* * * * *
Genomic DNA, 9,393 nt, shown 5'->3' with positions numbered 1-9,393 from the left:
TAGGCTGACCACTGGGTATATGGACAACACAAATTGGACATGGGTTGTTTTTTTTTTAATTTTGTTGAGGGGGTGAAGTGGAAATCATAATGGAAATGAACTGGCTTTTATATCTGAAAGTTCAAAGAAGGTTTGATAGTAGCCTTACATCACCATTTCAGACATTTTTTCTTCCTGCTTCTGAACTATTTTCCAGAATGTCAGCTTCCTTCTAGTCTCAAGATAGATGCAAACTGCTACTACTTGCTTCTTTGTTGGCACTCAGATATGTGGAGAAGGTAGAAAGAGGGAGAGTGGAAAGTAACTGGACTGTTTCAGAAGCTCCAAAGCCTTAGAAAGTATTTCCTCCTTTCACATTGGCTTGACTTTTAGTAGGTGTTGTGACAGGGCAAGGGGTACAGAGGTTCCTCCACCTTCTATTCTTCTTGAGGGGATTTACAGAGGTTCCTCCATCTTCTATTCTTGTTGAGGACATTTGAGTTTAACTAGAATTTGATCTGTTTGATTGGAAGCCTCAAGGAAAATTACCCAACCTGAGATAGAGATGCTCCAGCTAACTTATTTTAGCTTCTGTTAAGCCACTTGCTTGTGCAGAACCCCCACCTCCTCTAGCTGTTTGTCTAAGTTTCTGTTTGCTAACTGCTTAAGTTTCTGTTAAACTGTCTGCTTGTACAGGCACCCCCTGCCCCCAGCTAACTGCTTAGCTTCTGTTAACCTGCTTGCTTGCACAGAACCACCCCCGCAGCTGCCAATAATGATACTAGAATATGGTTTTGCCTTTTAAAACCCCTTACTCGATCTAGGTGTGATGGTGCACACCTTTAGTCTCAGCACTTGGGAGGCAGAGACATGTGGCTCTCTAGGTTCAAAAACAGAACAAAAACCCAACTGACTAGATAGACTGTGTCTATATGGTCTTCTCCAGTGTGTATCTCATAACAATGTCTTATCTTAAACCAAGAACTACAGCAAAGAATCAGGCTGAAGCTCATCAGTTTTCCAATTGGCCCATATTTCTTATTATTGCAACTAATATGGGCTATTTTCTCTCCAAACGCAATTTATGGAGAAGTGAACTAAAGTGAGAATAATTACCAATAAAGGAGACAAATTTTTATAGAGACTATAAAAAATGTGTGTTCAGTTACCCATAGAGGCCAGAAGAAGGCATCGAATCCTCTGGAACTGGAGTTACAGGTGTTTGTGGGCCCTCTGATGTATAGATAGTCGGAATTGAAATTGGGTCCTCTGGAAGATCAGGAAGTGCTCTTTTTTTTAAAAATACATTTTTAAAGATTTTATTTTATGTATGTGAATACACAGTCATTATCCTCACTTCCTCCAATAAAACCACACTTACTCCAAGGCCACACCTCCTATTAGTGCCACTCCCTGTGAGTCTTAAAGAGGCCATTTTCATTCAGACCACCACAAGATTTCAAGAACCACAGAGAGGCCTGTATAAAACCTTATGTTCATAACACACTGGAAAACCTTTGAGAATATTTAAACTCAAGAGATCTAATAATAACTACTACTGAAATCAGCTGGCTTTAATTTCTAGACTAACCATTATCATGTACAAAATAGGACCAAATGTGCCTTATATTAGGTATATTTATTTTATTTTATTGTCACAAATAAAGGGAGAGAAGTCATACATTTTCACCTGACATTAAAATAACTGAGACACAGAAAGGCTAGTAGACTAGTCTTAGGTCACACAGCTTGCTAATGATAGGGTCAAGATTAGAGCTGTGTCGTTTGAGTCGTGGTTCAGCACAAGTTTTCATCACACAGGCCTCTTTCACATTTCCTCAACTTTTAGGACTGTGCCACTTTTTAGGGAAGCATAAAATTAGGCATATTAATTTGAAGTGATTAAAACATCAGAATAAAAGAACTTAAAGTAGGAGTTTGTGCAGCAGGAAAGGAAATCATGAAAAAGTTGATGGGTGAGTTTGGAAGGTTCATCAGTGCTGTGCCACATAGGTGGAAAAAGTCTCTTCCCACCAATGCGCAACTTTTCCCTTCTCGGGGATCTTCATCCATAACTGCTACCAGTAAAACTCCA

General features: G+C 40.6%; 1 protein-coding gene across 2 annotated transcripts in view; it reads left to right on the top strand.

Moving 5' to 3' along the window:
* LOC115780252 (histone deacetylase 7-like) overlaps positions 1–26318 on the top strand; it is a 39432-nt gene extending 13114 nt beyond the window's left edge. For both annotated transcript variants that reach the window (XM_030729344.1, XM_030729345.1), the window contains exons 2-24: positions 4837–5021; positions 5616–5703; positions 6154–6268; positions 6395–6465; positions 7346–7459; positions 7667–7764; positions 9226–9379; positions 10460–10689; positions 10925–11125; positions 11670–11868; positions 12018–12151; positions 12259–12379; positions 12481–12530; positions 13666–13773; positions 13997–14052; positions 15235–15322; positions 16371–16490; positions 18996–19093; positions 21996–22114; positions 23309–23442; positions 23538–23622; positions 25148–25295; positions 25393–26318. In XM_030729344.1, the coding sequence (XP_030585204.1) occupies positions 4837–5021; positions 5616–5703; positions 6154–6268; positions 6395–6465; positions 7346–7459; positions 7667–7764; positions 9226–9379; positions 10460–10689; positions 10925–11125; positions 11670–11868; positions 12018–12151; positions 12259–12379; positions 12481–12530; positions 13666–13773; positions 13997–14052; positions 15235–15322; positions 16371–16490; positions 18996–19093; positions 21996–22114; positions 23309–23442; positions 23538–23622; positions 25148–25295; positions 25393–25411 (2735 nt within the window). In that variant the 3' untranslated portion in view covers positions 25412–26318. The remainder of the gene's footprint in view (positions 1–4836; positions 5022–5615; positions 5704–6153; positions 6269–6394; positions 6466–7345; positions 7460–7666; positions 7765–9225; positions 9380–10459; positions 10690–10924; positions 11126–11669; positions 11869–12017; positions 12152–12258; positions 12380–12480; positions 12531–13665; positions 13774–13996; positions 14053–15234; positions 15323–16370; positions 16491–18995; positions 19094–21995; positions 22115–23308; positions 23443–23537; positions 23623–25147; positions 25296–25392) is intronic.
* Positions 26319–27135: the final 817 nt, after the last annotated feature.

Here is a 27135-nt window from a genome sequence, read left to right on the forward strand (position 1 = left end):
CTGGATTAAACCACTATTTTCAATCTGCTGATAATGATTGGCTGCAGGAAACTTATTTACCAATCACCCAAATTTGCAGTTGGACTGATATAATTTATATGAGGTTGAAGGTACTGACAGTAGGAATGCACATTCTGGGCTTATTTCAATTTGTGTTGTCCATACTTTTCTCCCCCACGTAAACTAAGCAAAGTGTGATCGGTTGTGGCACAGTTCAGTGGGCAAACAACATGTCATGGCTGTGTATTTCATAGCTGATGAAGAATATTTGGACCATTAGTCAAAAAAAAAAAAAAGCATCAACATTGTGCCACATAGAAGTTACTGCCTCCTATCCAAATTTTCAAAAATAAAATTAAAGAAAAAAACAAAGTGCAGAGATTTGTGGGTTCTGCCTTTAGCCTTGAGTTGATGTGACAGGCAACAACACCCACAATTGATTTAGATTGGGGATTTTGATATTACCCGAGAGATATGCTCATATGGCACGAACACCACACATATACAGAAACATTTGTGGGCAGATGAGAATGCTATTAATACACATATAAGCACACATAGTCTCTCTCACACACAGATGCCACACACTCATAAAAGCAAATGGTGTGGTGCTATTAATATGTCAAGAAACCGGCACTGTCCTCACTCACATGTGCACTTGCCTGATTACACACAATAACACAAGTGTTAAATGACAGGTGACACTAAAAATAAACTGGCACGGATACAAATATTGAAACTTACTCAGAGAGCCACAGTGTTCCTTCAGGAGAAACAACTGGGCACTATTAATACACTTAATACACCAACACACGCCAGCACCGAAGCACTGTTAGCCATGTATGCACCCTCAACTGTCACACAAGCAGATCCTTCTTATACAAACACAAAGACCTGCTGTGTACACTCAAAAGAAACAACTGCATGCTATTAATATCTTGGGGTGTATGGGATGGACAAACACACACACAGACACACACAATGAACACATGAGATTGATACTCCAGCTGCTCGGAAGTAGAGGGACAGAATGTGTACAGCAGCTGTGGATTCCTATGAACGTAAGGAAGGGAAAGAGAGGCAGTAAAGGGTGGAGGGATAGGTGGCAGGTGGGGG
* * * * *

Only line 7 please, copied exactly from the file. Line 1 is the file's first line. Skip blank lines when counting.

Here is a 27135-nt window from a genome sequence, read left to right on the forward strand (position 1 = left end):